Turmeric is an ancient spice cultivated primarily in India. It comes from fingers extended from the root and has tough brown skin and bright orange flesh and is usually boiled or steamed and then dried to give a natural yellow colour. It is also known as the Indian Saffron. Incidentally, turmeric plants belong to the ginger family.
Flavour: Warm and aromatic with a bitter undertone
Part Used: Rhizome
Use: Traditional Curries, pickles, relishes, and as a culinary dye.
Medicinal value: Turmeric is mild digestive and stimulant carminative. It also works as an antiseptic. In addition, turmeric is used to treat skin disorders and allergies. Above all, Turmeric is rich in curcumin. This chemical usually helps to reduce inflammation.
3. Star Anise
Star Anise is the fruit of a small oriental tree with touched skin and rust colour. The stars are available whole or ground to a red-brown powder and the fruit is dried and then graded.
Flavour: power and liquorice with a strong and pungent smell
Part Used: Fruit
Use: Chinese Cooking, Sweetmeats, and confectionary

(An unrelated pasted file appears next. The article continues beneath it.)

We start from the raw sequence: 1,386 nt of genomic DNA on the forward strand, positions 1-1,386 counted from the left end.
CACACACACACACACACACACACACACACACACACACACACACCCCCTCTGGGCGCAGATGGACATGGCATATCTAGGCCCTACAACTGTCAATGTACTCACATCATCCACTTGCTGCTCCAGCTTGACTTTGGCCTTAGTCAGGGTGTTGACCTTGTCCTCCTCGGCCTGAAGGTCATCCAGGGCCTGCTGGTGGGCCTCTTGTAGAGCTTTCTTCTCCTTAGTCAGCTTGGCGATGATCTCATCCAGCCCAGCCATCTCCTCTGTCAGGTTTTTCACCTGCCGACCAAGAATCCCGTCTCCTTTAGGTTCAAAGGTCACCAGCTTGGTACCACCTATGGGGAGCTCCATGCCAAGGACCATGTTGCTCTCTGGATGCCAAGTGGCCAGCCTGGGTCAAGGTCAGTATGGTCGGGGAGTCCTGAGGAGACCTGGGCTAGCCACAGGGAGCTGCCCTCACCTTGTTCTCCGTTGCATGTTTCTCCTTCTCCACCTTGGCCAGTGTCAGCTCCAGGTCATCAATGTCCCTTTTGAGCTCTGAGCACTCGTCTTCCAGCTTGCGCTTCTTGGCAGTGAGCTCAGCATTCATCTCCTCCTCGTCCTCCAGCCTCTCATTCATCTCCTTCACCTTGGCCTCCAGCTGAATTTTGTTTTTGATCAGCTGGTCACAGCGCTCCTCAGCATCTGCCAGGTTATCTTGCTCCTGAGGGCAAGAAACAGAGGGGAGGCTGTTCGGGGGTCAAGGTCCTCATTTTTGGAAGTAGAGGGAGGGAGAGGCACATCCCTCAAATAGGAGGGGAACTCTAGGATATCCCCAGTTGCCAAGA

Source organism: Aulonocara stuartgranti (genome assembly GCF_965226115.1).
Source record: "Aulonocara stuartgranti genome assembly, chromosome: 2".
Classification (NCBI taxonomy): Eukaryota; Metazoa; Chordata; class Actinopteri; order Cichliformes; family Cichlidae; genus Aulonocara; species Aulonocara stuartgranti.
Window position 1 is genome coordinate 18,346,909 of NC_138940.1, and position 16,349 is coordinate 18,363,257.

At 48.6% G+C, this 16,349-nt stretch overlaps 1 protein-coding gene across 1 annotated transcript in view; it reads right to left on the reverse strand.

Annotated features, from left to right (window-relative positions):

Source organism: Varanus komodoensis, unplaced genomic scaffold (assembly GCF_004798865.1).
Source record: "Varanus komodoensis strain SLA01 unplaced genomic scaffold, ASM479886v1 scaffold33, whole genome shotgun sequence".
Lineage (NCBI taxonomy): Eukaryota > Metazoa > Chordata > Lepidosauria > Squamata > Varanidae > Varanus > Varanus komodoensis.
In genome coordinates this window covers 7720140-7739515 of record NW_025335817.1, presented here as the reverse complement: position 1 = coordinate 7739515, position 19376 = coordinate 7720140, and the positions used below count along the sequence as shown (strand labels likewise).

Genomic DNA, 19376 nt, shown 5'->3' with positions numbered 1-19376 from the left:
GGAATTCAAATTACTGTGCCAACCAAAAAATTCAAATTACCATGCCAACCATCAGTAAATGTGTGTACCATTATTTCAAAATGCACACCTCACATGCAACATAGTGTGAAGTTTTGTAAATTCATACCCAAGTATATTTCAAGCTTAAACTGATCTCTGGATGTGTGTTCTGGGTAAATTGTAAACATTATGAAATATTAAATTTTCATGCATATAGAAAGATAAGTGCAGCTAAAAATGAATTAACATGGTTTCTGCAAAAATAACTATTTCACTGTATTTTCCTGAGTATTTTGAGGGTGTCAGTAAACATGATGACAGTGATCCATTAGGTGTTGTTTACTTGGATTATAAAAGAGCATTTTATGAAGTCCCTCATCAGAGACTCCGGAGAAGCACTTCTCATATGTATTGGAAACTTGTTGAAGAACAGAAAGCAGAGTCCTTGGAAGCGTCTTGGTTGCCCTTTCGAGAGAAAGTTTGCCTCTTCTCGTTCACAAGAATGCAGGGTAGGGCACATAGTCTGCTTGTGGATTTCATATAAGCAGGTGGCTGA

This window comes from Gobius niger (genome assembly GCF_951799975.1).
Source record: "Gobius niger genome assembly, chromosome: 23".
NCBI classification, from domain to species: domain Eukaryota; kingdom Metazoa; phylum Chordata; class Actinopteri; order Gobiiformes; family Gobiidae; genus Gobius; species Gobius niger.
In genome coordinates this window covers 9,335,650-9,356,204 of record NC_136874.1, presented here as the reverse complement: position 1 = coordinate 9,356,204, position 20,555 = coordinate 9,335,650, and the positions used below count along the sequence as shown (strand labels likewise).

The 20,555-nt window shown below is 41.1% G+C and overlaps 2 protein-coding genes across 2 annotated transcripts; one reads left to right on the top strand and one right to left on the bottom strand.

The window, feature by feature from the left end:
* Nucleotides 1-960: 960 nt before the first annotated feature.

Medicinal value: Star Anise is a common flavouring for medicinal tea. Besides, it relieves flatulence. It is used to fight rheumatism and colic. Anise is beneficial for digestion. It can reduce cramps. The oil produced by Star Anise contains terpineol and thymol and anethole. As a result, the oil is good for flu and cough.
Cambodge or Kudampuli is dark purple to black and sticky with curled edges. Cambodge is largely grown in the coastal areas of Kerala and the fruit is halved, dried, and cleaned for processing. The other name of Cambodge is Malabar Tamarind.
Flavour: Sour Taste, Slightly Astringent
Part Used: Rind
Use: Used to enhance coconut-based curries and fish curry
Medicinal value: Cambodge has got refrigerant properties. It works best for skin ailments. Cambodge keeps Cholesterol under control. It is used to manufacture anti-obesity drugs because the rind is high in hydroxyl citric acid. Hence it has drawn people’s attention and is extensively used to lose weight.